Osteopathic Manipulative Treatment (OMT) is an important medical technique that helps to alleviate many symptoms, including back pain, carpal tunnel, migraines and more. But, what exactly is it and who performs it? If this type of treatment has been recommended to you by a friend, family member or even your primary care practitioner, you may have a lot of questions. Don't put off booking a session if you're in need of some relief. Use this guide to help you understand what it is, who performs it and what types of pain it can help alleviate.
What Is Osteopathic Manipulative Treatment?
The American Osteopathic Association defines Osteopathic Manipulative Treatment as "a set of hands-on techniques used by osteopathic physicians (DOs) to diagnose, treat, and prevent illness or injury. Using OMT, a DO moves a patient's muscles and joints using techniques that include stretching, gentle pressure and resistance."
Cleveland Clinic goes on to describe OMT by saying, "Osteopathic medicine focuses on the total person, with an appreciation for the interrelationship of the various systems of the body to maintain health, and to prevent illness and disease." They also report that it is the fastest growing specialty in the United States.
OMT can be added to an individual's treatment plan as a standalone treatment or it can be used alongside other methods of healing, such as medication or surgery.
What Type of Conditions Benefit From OMT?
OMT can help a wide variety of conditions. It's used to help relieve pain, increase mobility and encourage healing of the musculoskeletal system. Common concerns addressed with OMT include neck pain and lower back pain. Sports-related and stress-related injuries also benefit from this type of treatment. In addition, many doctors of osteopathy find it helpful for managing and treating other conditions, such as carpal tunnel syndrome, migraines, asthma and menstrual pain.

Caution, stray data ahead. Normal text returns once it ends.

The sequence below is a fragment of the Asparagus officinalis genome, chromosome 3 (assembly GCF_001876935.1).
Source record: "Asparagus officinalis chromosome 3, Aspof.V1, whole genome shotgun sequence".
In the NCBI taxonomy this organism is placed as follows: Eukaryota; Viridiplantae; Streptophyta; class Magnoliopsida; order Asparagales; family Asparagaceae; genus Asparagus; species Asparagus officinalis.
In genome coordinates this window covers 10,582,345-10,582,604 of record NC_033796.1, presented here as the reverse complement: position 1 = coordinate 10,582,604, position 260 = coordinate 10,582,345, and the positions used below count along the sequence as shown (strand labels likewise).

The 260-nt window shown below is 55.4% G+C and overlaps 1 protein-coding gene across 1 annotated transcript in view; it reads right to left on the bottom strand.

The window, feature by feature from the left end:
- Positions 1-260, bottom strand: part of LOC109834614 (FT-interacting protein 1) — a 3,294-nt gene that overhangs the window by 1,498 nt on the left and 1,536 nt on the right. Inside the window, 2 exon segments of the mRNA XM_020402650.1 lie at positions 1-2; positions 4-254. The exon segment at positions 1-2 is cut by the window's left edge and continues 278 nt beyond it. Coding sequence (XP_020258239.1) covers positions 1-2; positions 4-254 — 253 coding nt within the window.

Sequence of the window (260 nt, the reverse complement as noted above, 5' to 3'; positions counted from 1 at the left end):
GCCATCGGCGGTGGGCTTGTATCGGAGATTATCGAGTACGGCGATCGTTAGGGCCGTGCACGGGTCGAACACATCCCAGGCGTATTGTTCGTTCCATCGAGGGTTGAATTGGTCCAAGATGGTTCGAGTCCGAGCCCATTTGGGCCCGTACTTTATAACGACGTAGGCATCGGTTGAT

Cleveland Clinic reports that "DOs believe structural problems in the spinal column can affect the nerves that radiate out to the various organs, thus causing disease," which is why this manipulative treatment is so important to fix current issues and avoid any more potential future medical problems.
While chiropractors also focus on the musculoskeletal system and spend time doing spine adjustments for their patients, they differ from DOs in the type of education they received — chiropractors often attend four years of undergrad study and five years of chiropractic college. Chiropractors are also not able to perform surgery or prescribe medicine, while a doctor of osteopathy can.
What Type of Experience Do Practitioners Have?
OMT practitioners are doctors with specialized training in the field of osteopathy. Doctors of osteopathy attend a four-year undergraduate program, followed by four years of medical school, and at minimum three years of residency training. Their specialized training is in the musculoskeletal system, which is the intricate system of bones, muscles and nerves in a person's body. DOs learn how each of these systems function as separate entities, as well as how they are interconnected.
Once their training is complete, osteopathic physicians are able to use their hands as tools to diagnose and treat illness and injury. And, OMT isn't simply for pain relief. It can be used as a preventative measure as well.
There's no need to wonder, "What is Osteopathic Manipulative Treatment?" any longer. Now that you know the basics, take the initiative to find a doctor in your area who can help treat the symptoms you've been experiencing. There's no need to suffer any longer.